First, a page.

It dropped a tenth of a percentage point. The fifth consecutive monthly decline came as the private sector added 1,500 jobs in July, an improvement that was partially offset by the loss of 900 government jobs last month, the DLT said.
The state’s non-farm payrolls rose to 451,800 in July.
Rhode Island’s largest job gains in June came in the accommodation and food service sector, which picked up 900 jobs as seasonal hiring continued into July, the DLT said.
Manufacturing jobs increased by 600 last month because of fewer seasonal layoffs than normal, according to the DLT. Retail trade also added 600 positions due in part of the reopening of businesses hit by the March floods, labor officials said.
Gains were also reported in arts, entertainment and recreation, and “other services,” which each grew by 400 jobs. Health care and social assistance, and educational services each added 100 positions, while transportation and utilities, information and natural resources, and mining sectors remained unchanged.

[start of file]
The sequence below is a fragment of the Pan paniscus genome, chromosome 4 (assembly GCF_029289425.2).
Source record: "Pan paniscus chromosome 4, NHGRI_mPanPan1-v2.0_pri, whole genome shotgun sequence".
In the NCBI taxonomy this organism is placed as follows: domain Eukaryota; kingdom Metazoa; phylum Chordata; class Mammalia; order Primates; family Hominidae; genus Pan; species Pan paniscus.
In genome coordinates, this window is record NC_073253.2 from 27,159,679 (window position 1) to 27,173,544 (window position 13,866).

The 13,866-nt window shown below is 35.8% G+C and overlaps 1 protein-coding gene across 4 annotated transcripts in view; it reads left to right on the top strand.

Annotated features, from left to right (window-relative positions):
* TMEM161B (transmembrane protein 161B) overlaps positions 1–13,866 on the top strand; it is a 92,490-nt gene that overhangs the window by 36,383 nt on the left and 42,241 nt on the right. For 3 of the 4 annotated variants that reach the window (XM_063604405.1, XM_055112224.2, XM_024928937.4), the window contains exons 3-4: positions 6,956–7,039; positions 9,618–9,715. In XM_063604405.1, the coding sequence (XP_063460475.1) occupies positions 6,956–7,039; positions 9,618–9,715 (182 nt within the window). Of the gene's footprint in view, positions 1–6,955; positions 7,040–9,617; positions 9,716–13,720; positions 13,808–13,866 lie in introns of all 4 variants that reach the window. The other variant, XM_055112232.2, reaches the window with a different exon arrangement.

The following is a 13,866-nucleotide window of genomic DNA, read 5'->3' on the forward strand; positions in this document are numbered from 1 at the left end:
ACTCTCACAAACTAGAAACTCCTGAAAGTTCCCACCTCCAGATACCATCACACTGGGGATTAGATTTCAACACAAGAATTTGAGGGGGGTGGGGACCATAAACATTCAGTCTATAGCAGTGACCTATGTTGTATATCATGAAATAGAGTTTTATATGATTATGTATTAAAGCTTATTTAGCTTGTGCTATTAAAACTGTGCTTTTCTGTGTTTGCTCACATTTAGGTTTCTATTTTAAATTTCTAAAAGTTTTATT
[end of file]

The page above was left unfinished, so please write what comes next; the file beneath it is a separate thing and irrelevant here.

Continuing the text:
At the same time, however, the number of unemployed residents – those classified as available for work and actively seeking employment – sank for the sixth consecutive month, declining by 1,000 to 68,300.
Last month, Rhode Island’s jobless rate was the fourth-highest in nation. Between December and FEbruary, the rate had reached 12.7%. Since then, it has dropped for five straight months in a row.
The United States unemployment rate remained unchanged at 9.5%. Rhode Island’s neighbor Massachusetts’ unemployment rate also remained unchanged and held steady at 9%, lower than the national average.